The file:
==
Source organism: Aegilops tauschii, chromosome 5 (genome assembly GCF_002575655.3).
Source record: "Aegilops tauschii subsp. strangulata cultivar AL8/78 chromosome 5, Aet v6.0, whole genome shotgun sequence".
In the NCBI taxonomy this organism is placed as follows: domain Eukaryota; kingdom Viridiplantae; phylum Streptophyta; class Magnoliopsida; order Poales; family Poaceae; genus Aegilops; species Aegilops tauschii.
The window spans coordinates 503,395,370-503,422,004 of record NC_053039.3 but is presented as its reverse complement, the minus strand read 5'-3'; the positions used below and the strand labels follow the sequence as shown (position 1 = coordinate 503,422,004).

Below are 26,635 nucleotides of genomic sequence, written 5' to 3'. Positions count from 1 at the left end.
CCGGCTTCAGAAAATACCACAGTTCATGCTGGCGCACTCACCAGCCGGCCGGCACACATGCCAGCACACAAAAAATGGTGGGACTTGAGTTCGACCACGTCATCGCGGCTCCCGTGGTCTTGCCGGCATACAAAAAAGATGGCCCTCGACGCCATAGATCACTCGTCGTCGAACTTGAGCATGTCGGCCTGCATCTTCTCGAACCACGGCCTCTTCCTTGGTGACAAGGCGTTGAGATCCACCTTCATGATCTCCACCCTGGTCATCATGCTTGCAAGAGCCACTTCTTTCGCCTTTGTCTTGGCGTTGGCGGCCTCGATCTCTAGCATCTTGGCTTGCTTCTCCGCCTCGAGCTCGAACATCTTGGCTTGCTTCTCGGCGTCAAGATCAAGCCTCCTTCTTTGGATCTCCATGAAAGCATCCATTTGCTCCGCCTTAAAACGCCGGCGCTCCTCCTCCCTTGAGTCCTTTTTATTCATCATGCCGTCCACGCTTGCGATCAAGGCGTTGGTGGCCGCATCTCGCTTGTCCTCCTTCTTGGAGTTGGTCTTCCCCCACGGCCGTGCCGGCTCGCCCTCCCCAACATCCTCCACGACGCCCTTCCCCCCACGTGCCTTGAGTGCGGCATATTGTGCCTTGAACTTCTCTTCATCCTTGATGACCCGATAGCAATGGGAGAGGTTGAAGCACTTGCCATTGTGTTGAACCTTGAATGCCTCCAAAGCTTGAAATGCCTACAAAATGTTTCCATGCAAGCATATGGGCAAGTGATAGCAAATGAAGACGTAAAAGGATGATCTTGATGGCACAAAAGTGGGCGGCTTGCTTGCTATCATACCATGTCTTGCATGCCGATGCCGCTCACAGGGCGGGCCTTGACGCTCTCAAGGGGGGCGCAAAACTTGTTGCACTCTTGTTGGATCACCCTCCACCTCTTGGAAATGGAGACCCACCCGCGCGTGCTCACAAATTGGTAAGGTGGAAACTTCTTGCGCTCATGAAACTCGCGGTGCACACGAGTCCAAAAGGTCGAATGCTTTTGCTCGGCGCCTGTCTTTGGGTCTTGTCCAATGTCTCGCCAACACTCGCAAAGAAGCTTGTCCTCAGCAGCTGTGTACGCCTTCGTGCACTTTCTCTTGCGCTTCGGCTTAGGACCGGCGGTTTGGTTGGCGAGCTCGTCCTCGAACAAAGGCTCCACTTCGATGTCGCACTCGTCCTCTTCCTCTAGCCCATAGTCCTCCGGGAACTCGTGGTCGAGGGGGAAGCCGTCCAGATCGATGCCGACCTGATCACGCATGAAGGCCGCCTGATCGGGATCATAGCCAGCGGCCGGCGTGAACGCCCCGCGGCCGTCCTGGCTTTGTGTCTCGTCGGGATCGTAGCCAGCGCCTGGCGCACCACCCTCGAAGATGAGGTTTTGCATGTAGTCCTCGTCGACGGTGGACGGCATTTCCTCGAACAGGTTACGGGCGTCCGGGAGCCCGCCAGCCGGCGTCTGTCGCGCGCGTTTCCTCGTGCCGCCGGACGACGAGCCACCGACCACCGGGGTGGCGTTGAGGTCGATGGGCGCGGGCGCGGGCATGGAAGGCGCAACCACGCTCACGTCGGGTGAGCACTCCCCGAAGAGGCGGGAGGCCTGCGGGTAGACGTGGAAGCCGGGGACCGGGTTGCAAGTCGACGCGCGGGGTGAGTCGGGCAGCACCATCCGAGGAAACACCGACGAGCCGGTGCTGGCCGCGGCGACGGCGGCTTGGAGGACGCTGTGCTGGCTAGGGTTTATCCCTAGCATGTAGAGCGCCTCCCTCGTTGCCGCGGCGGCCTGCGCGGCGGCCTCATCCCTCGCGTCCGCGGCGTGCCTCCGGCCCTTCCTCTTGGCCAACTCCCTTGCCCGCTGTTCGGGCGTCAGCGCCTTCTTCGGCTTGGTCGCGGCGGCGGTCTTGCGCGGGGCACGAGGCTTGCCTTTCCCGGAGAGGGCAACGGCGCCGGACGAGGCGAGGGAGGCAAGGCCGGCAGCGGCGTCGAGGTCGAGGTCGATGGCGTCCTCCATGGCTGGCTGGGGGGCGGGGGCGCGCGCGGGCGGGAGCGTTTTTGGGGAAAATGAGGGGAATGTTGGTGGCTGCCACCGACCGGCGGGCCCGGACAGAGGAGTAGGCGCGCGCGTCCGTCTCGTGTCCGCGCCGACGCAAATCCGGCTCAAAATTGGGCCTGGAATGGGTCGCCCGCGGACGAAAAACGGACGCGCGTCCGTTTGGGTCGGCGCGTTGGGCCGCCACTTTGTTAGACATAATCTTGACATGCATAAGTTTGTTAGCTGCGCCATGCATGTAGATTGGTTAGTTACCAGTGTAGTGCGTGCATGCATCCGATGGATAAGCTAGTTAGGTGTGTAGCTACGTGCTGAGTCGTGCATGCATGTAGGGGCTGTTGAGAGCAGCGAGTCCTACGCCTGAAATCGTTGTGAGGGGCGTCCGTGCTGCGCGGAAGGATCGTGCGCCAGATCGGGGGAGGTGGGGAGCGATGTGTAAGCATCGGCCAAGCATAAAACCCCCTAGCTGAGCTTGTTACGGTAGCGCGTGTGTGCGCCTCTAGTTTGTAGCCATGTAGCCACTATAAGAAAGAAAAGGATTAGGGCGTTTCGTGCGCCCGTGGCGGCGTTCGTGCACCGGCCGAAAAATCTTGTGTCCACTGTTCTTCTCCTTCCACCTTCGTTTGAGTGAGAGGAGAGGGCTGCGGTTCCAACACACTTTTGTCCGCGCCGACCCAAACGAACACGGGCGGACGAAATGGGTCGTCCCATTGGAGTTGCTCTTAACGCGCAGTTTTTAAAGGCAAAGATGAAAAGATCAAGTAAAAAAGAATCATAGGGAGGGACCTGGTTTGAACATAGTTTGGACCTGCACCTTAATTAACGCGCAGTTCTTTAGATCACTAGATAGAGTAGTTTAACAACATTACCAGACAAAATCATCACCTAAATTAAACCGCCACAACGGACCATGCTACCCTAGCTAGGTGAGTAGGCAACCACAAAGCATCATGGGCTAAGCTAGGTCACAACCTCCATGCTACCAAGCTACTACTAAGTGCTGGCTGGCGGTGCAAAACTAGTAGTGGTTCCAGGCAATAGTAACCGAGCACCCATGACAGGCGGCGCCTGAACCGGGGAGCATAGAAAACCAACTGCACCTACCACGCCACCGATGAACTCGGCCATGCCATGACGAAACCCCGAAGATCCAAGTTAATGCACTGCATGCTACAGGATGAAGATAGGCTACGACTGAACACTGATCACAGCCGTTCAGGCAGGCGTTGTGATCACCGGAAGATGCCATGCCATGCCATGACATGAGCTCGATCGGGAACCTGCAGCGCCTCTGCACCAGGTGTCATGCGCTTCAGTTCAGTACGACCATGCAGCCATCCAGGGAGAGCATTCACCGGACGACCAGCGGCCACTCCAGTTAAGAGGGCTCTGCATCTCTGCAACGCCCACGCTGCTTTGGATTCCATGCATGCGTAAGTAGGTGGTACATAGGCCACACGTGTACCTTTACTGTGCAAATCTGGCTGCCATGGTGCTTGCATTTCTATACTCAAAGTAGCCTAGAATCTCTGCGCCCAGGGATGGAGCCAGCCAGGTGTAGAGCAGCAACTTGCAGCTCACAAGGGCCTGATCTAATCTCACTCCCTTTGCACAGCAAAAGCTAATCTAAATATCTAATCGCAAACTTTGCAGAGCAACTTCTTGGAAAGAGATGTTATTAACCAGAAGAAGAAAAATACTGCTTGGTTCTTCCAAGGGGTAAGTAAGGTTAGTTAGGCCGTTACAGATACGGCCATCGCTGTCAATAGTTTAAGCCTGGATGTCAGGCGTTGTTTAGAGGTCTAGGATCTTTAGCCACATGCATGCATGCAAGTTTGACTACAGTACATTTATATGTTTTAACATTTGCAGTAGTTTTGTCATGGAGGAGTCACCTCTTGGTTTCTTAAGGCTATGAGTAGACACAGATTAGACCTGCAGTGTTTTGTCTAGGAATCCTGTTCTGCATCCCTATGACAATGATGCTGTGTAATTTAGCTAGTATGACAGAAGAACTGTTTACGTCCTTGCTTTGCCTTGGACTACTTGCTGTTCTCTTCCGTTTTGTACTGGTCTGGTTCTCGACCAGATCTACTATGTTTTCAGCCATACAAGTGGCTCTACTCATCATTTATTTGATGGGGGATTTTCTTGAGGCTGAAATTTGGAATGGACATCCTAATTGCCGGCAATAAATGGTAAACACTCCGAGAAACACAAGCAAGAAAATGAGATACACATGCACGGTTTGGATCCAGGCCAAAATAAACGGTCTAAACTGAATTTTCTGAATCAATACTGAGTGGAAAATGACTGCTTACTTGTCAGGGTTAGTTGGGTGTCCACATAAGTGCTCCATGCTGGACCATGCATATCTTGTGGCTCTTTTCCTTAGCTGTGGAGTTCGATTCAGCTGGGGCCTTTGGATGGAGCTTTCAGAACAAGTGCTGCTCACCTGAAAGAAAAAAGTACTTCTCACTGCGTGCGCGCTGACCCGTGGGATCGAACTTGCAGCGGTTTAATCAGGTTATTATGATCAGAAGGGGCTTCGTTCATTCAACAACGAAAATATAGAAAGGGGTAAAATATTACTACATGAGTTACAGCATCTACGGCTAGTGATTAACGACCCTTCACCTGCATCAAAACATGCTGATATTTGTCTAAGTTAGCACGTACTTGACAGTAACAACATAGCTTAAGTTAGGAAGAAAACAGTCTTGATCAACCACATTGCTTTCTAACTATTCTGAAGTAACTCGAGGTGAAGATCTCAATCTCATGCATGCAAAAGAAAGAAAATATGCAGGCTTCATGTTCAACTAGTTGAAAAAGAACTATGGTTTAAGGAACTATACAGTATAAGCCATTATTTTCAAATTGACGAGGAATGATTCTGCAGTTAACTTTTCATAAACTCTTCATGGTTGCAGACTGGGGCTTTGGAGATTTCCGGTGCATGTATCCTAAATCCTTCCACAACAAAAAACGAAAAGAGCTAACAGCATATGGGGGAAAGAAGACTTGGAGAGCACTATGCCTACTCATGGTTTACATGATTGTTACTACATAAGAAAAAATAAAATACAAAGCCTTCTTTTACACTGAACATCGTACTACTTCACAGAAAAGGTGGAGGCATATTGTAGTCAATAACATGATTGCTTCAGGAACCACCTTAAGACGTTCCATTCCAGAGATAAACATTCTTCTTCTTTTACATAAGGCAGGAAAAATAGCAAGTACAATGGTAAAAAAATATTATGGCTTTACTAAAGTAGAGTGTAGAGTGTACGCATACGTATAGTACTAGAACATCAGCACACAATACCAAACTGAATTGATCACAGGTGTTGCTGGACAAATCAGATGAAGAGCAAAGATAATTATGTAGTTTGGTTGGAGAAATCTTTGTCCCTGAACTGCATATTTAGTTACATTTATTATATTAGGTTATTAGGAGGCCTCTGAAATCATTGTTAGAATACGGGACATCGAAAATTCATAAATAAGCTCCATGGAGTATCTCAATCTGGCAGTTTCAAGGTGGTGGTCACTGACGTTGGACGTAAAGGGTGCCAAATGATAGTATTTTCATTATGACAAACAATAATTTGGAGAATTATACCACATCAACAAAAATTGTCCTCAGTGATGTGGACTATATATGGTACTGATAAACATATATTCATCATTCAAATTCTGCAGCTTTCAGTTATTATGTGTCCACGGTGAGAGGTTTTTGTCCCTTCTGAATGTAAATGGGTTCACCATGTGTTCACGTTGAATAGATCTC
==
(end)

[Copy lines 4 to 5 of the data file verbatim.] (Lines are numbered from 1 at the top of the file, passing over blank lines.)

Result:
The window spans coordinates 503,395,370-503,422,004 of record NC_053039.3 but is presented as its reverse complement, the minus strand read 5'-3'; the positions used below and the strand labels follow the sequence as shown (position 1 = coordinate 503,422,004).

Below are 26,635 nucleotides of genomic sequence, written 5' to 3'. Positions count from 1 at the left end.